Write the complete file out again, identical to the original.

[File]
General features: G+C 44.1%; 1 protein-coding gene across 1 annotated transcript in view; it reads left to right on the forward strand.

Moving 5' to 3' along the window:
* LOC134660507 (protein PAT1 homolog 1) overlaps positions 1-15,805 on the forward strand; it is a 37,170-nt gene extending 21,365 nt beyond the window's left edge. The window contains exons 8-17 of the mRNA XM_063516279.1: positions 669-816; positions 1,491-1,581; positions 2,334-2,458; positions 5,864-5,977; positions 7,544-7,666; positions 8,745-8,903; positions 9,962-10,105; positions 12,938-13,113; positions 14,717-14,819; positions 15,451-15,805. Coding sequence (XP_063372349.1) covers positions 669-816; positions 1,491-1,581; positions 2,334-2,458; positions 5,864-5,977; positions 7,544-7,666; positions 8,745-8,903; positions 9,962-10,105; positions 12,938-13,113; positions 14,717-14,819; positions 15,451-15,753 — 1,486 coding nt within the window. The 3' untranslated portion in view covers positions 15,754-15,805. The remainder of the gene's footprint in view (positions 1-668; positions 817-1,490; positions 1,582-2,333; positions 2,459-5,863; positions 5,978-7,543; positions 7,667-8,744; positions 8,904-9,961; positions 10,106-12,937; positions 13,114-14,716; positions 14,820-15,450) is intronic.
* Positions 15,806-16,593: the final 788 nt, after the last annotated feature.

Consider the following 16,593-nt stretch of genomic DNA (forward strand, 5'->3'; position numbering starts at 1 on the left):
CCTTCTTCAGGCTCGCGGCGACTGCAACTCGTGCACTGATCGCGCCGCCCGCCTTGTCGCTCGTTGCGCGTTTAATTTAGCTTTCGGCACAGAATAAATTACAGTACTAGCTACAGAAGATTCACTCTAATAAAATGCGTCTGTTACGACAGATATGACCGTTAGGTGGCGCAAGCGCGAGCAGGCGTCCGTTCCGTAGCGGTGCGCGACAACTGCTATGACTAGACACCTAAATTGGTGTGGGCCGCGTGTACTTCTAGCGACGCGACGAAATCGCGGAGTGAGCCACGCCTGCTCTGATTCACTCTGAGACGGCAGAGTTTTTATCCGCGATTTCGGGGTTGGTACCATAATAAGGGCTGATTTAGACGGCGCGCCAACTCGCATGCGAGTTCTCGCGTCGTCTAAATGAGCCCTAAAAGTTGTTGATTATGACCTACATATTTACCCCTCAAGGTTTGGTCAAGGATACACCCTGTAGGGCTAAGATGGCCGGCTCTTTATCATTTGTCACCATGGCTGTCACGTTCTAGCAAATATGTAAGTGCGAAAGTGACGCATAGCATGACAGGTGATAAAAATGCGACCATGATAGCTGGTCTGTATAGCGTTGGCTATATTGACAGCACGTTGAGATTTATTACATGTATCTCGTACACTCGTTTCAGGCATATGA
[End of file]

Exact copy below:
General features: G+C 44.1%; 1 protein-coding gene across 1 annotated transcript in view; it reads left to right on the forward strand.

Moving 5' to 3' along the window:
* LOC134660507 (protein PAT1 homolog 1) overlaps positions 1-15,805 on the forward strand; it is a 37,170-nt gene extending 21,365 nt beyond the window's left edge. The window contains exons 8-17 of the mRNA XM_063516279.1: positions 669-816; positions 1,491-1,581; positions 2,334-2,458; positions 5,864-5,977; positions 7,544-7,666; positions 8,745-8,903; positions 9,962-10,105; positions 12,938-13,113; positions 14,717-14,819; positions 15,451-15,805. Coding sequence (XP_063372349.1) covers positions 669-816; positions 1,491-1,581; positions 2,334-2,458; positions 5,864-5,977; positions 7,544-7,666; positions 8,745-8,903; positions 9,962-10,105; positions 12,938-13,113; positions 14,717-14,819; positions 15,451-15,753 — 1,486 coding nt within the window. The 3' untranslated portion in view covers positions 15,754-15,805. The remainder of the gene's footprint in view (positions 1-668; positions 817-1,490; positions 1,582-2,333; positions 2,459-5,863; positions 5,978-7,543; positions 7,667-8,744; positions 8,904-9,961; positions 10,106-12,937; positions 13,114-14,716; positions 14,820-15,450) is intronic.
* Positions 15,806-16,593: the final 788 nt, after the last annotated feature.

Consider the following 16,593-nt stretch of genomic DNA (forward strand, 5'->3'; position numbering starts at 1 on the left):
CCTTCTTCAGGCTCGCGGCGACTGCAACTCGTGCACTGATCGCGCCGCCCGCCTTGTCGCTCGTTGCGCGTTTAATTTAGCTTTCGGCACAGAATAAATTACAGTACTAGCTACAGAAGATTCACTCTAATAAAATGCGTCTGTTACGACAGATATGACCGTTAGGTGGCGCAAGCGCGAGCAGGCGTCCGTTCCGTAGCGGTGCGCGACAACTGCTATGACTAGACACCTAAATTGGTGTGGGCCGCGTGTACTTCTAGCGACGCGACGAAATCGCGGAGTGAGCCACGCCTGCTCTGATTCACTCTGAGACGGCAGAGTTTTTATCCGCGATTTCGGGGTTGGTACCATAATAAGGGCTGATTTAGACGGCGCGCCAACTCGCATGCGAGTTCTCGCGTCGTCTAAATGAGCCCTAAAAGTTGTTGATTATGACCTACATATTTACCCCTCAAGGTTTGGTCAAGGATACACCCTGTAGGGCTAAGATGGCCGGCTCTTTATCATTTGTCACCATGGCTGTCACGTTCTAGCAAATATGTAAGTGCGAAAGTGACGCATAGCATGACAGGTGATAAAAATGCGACCATGATAGCTGGTCTGTATAGCGTTGGCTATATTGACAGCACGTTGAGATTTATTACATGTATCTCGTACACTCGTTTCAGGCATATGA